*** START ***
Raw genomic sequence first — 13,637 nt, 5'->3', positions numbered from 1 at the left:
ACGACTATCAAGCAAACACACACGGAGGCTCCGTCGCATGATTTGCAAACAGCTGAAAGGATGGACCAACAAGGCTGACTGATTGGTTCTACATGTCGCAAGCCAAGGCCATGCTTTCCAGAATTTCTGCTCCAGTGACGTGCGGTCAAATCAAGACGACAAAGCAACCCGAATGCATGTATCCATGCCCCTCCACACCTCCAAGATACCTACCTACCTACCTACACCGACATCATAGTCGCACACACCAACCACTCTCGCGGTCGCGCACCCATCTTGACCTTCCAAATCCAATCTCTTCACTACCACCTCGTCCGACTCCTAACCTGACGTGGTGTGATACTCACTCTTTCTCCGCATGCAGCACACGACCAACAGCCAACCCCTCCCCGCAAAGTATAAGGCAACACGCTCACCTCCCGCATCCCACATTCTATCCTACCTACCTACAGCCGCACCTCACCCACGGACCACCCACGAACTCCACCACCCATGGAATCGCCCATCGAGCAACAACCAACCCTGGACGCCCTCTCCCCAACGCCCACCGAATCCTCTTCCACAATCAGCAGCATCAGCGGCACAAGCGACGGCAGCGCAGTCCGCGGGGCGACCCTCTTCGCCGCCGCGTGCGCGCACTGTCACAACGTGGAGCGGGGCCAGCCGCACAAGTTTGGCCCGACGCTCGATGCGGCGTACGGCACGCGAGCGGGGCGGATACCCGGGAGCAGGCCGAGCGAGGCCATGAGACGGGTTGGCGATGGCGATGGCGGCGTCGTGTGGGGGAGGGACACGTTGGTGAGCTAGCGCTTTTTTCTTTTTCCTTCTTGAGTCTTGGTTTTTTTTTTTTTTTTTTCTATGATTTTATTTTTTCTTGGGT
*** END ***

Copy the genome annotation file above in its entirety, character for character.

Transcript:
Raw genomic sequence first — 13,637 nt, 5'->3', positions numbered from 1 at the left:
ACGACTATCAAGCAAACACACACGGAGGCTCCGTCGCATGATTTGCAAACAGCTGAAAGGATGGACCAACAAGGCTGACTGATTGGTTCTACATGTCGCAAGCCAAGGCCATGCTTTCCAGAATTTCTGCTCCAGTGACGTGCGGTCAAATCAAGACGACAAAGCAACCCGAATGCATGTATCCATGCCCCTCCACACCTCCAAGATACCTACCTACCTACCTACACCGACATCATAGTCGCACACACCAACCACTCTCGCGGTCGCGCACCCATCTTGACCTTCCAAATCCAATCTCTTCACTACCACCTCGTCCGACTCCTAACCTGACGTGGTGTGATACTCACTCTTTCTCCGCATGCAGCACACGACCAACAGCCAACCCCTCCCCGCAAAGTATAAGGCAACACGCTCACCTCCCGCATCCCACATTCTATCCTACCTACCTACAGCCGCACCTCACCCACGGACCACCCACGAACTCCACCACCCATGGAATCGCCCATCGAGCAACAACCAACCCTGGACGCCCTCTCCCCAACGCCCACCGAATCCTCTTCCACAATCAGCAGCATCAGCGGCACAAGCGACGGCAGCGCAGTCCGCGGGGCGACCCTCTTCGCCGCCGCGTGCGCGCACTGTCACAACGTGGAGCGGGGCCAGCCGCACAAGTTTGGCCCGACGCTCGATGCGGCGTACGGCACGCGAGCGGGGCGGATACCCGGGAGCAGGCCGAGCGAGGCCATGAGACGGGTTGGCGATGGCGATGGCGGCGTCGTGTGGGGGAGGGACACGTTGGTGAGCTAGCGCTTTTTTCTTTTTCCTTCTTGAGTCTTGGTTTTTTTTTTTTTTTTTTCTATGATTTTATTTTTTCTTGGGT